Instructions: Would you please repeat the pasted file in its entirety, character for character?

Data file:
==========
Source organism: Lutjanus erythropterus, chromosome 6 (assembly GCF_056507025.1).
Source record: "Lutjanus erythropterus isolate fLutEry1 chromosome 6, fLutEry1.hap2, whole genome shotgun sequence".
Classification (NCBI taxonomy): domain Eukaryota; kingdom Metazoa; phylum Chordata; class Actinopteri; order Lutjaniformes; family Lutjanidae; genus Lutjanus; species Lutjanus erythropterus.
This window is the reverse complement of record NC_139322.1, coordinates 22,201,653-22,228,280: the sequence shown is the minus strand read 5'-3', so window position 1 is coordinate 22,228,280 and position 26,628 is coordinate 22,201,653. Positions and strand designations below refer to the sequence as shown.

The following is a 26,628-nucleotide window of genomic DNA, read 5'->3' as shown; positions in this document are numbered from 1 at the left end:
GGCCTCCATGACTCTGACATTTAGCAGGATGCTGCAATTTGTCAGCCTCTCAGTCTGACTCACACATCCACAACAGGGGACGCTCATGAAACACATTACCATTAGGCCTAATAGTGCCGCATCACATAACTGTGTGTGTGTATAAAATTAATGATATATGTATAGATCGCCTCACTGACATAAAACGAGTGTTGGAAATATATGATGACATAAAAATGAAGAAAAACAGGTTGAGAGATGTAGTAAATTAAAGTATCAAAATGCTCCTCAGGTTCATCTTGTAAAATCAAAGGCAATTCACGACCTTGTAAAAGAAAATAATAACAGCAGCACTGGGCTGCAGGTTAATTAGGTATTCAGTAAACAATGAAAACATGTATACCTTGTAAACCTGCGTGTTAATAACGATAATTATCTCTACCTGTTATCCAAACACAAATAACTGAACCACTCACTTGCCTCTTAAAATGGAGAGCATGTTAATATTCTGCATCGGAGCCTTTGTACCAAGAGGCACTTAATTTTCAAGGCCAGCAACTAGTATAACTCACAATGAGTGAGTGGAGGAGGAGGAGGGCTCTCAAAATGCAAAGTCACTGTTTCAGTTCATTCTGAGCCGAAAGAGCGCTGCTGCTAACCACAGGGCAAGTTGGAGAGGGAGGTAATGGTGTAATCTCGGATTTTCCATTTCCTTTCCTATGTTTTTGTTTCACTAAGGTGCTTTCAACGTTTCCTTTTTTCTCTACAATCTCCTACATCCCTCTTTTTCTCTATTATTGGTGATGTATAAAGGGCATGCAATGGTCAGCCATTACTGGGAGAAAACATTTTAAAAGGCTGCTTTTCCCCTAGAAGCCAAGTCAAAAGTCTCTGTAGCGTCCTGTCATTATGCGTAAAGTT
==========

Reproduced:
Source organism: Lutjanus erythropterus, chromosome 6 (assembly GCF_056507025.1).
Source record: "Lutjanus erythropterus isolate fLutEry1 chromosome 6, fLutEry1.hap2, whole genome shotgun sequence".
Classification (NCBI taxonomy): domain Eukaryota; kingdom Metazoa; phylum Chordata; class Actinopteri; order Lutjaniformes; family Lutjanidae; genus Lutjanus; species Lutjanus erythropterus.
This window is the reverse complement of record NC_139322.1, coordinates 22,201,653-22,228,280: the sequence shown is the minus strand read 5'-3', so window position 1 is coordinate 22,228,280 and position 26,628 is coordinate 22,201,653. Positions and strand designations below refer to the sequence as shown.

The following is a 26,628-nucleotide window of genomic DNA, read 5'->3' as shown; positions in this document are numbered from 1 at the left end:
GGCCTCCATGACTCTGACATTTAGCAGGATGCTGCAATTTGTCAGCCTCTCAGTCTGACTCACACATCCACAACAGGGGACGCTCATGAAACACATTACCATTAGGCCTAATAGTGCCGCATCACATAACTGTGTGTGTGTATAAAATTAATGATATATGTATAGATCGCCTCACTGACATAAAACGAGTGTTGGAAATATATGATGACATAAAAATGAAGAAAAACAGGTTGAGAGATGTAGTAAATTAAAGTATCAAAATGCTCCTCAGGTTCATCTTGTAAAATCAAAGGCAATTCACGACCTTGTAAAAGAAAATAATAACAGCAGCACTGGGCTGCAGGTTAATTAGGTATTCAGTAAACAATGAAAACATGTATACCTTGTAAACCTGCGTGTTAATAACGATAATTATCTCTACCTGTTATCCAAACACAAATAACTGAACCACTCACTTGCCTCTTAAAATGGAGAGCATGTTAATATTCTGCATCGGAGCCTTTGTACCAAGAGGCACTTAATTTTCAAGGCCAGCAACTAGTATAACTCACAATGAGTGAGTGGAGGAGGAGGAGGGCTCTCAAAATGCAAAGTCACTGTTTCAGTTCATTCTGAGCCGAAAGAGCGCTGCTGCTAACCACAGGGCAAGTTGGAGAGGGAGGTAATGGTGTAATCTCGGATTTTCCATTTCCTTTCCTATGTTTTTGTTTCACTAAGGTGCTTTCAACGTTTCCTTTTTTCTCTACAATCTCCTACATCCCTCTTTTTCTCTATTATTGGTGATGTATAAAGGGCATGCAATGGTCAGCCATTACTGGGAGAAAACATTTTAAAAGGCTGCTTTTCCCCTAGAAGCCAAGTCAAAAGTCTCTGTAGCGTCCTGTCATTATGCGTAAAGTT